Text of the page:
Maths

My daughter and I stopped by 7-11 on our way home from OMSI today. I got a double gulp (don’t judge me), and she got a rainbow popsicle (you can judge her).

The total should have been $1.89 + $1.19 for $3.08. I gave him a ten dollar bill.

The cashier rang up the popsicle but forgot the double gulp. This confused him, and he wound up handing me back $6.02 in change. I literally had to type the numbers into Calcbot and show him the math to convince him that he still owed me 90¢.

I’m not trying to pick on the kid, he seemed nice enough and there are seemingly no cashiers anymore who understand the math. They only know what the register says, and if the input is wrong, the output will be wrong, and they have no way of realizing it or knowing how to correct the error.

Years ago, I worked in a video rental store1 where two movies were $3.00 for one and $3.95 for two. It started over again for additional movies; the third was an additional $3.00, and the fourth was another $.95 on top of that.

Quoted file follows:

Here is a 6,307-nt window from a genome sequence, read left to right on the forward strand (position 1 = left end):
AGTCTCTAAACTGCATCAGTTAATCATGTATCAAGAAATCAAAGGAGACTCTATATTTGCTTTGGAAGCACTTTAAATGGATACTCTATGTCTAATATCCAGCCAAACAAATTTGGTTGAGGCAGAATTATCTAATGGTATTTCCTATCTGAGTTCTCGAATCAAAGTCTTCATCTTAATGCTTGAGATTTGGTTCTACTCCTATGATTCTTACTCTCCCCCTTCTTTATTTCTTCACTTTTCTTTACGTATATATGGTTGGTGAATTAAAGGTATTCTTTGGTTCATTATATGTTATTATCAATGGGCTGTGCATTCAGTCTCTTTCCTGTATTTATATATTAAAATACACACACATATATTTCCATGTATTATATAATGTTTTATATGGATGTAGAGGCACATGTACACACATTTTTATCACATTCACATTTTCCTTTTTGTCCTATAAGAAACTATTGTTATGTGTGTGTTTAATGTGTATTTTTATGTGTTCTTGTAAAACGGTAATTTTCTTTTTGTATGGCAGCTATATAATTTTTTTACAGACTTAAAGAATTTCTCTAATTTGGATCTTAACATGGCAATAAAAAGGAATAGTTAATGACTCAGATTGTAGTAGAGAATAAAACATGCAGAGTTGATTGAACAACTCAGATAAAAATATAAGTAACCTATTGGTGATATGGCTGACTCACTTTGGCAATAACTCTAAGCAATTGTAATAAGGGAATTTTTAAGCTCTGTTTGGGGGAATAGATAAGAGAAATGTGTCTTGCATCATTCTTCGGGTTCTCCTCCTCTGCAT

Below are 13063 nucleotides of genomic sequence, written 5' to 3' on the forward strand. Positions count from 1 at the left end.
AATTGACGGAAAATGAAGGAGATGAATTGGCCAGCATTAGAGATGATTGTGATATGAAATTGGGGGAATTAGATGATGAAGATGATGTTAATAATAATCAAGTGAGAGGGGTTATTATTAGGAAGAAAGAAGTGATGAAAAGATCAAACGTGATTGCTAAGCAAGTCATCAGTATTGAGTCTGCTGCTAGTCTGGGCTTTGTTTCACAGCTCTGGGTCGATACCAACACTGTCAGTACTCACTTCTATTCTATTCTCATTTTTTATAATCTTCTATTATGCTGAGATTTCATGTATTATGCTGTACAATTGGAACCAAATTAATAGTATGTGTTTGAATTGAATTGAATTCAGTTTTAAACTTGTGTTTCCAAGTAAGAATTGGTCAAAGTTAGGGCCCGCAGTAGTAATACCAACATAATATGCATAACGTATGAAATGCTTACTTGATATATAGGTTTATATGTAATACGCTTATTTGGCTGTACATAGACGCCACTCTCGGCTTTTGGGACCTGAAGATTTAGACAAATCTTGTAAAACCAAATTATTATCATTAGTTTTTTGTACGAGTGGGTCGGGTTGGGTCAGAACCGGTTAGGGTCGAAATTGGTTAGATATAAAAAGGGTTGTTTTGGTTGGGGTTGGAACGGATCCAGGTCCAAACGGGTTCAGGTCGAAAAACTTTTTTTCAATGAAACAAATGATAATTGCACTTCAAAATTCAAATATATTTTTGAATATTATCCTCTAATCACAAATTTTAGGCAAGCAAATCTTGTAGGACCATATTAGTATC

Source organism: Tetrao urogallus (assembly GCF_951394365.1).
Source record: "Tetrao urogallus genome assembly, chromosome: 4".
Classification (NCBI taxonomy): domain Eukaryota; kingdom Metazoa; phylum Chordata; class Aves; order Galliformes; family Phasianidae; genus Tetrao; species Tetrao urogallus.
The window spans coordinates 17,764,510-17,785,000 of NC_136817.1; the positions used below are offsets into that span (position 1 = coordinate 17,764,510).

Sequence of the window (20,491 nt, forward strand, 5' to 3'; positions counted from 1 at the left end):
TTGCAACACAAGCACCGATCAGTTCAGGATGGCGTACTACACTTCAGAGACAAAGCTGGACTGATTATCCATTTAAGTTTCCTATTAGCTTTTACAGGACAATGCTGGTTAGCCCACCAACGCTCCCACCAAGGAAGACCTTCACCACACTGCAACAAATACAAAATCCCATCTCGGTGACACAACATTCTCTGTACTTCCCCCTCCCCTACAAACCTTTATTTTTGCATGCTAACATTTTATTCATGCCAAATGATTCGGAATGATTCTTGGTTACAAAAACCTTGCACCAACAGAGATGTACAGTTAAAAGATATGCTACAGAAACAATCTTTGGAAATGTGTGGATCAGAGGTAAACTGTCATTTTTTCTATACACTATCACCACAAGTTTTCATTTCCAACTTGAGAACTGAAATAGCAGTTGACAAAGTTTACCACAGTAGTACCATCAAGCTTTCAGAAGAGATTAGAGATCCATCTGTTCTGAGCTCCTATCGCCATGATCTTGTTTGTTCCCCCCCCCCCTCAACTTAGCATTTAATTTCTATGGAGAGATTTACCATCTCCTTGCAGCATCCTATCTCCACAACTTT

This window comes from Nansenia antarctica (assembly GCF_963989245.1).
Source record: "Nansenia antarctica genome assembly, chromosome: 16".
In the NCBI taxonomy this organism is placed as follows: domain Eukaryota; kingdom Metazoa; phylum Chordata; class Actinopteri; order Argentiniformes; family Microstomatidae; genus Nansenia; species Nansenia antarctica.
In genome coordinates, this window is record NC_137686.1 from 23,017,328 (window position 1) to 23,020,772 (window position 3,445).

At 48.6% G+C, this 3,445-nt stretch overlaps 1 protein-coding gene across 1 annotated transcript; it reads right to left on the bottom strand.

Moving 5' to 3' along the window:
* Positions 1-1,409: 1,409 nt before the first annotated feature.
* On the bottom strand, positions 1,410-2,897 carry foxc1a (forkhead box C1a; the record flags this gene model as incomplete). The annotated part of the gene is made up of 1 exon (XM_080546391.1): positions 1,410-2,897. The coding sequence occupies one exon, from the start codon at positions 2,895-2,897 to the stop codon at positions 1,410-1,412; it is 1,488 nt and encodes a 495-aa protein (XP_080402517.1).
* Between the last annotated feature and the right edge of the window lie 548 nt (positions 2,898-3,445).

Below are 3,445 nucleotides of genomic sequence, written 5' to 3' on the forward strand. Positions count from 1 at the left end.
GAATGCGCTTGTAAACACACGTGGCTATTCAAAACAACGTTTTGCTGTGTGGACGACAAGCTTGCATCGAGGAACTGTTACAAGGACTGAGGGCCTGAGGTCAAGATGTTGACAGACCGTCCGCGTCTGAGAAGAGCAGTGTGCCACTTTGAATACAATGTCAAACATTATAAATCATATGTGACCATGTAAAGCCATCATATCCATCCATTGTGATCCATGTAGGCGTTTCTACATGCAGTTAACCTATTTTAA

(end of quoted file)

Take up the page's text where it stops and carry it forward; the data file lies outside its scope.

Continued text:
One of the clerks could not figure out what $3.95 + $3.95 was. I asked her, “what’s 4+4?” “8,” she answered. I told her to take $8 and subtract ten cents and that was her total. Her reply: “Why would I subtract ten cents?” “You wouldn’t,” I replied at that point. “You’d just use the calculator and forget about it.”

There is no moral to the story other than if you’re paying for something and the clerk rings you up wrong, you’d better have a screen handy to show them how basic arithmetic works, or they’re never going to have a clue what you’re talking about.


  1. Ask your parents.